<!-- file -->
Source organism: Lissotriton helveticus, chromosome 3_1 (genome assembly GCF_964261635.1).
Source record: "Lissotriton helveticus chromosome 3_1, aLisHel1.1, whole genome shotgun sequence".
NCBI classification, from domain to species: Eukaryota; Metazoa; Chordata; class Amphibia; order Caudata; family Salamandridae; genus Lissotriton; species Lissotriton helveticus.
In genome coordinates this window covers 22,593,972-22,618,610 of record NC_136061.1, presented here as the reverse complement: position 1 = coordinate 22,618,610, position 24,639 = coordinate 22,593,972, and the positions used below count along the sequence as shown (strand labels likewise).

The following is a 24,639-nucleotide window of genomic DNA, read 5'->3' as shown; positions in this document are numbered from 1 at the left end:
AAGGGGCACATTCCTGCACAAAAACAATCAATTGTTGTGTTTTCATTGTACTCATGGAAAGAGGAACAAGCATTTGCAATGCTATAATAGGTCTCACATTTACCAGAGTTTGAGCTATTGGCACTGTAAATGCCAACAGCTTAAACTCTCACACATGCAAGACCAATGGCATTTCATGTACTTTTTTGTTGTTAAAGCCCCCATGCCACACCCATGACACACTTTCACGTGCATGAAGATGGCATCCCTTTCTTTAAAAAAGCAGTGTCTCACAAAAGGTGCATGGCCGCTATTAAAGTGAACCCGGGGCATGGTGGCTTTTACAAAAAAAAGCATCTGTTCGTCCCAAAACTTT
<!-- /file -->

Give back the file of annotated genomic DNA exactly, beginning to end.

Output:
Source organism: Lissotriton helveticus, chromosome 3_1 (genome assembly GCF_964261635.1).
Source record: "Lissotriton helveticus chromosome 3_1, aLisHel1.1, whole genome shotgun sequence".
NCBI classification, from domain to species: Eukaryota; Metazoa; Chordata; class Amphibia; order Caudata; family Salamandridae; genus Lissotriton; species Lissotriton helveticus.
In genome coordinates this window covers 22,593,972-22,618,610 of record NC_136061.1, presented here as the reverse complement: position 1 = coordinate 22,618,610, position 24,639 = coordinate 22,593,972, and the positions used below count along the sequence as shown (strand labels likewise).

The following is a 24,639-nucleotide window of genomic DNA, read 5'->3' as shown; positions in this document are numbered from 1 at the left end:
AAGGGGCACATTCCTGCACAAAAACAATCAATTGTTGTGTTTTCATTGTACTCATGGAAAGAGGAACAAGCATTTGCAATGCTATAATAGGTCTCACATTTACCAGAGTTTGAGCTATTGGCACTGTAAATGCCAACAGCTTAAACTCTCACACATGCAAGACCAATGGCATTTCATGTACTTTTTTGTTGTTAAAGCCCCCATGCCACACCCATGACACACTTTCACGTGCATGAAGATGGCATCCCTTTCTTTAAAAAAGCAGTGTCTCACAAAAGGTGCATGGCCGCTATTAAAGTGAACCCGGGGCATGGTGGCTTTTACAAAAAAAAGCATCTGTTCGTCCCAAAACTTT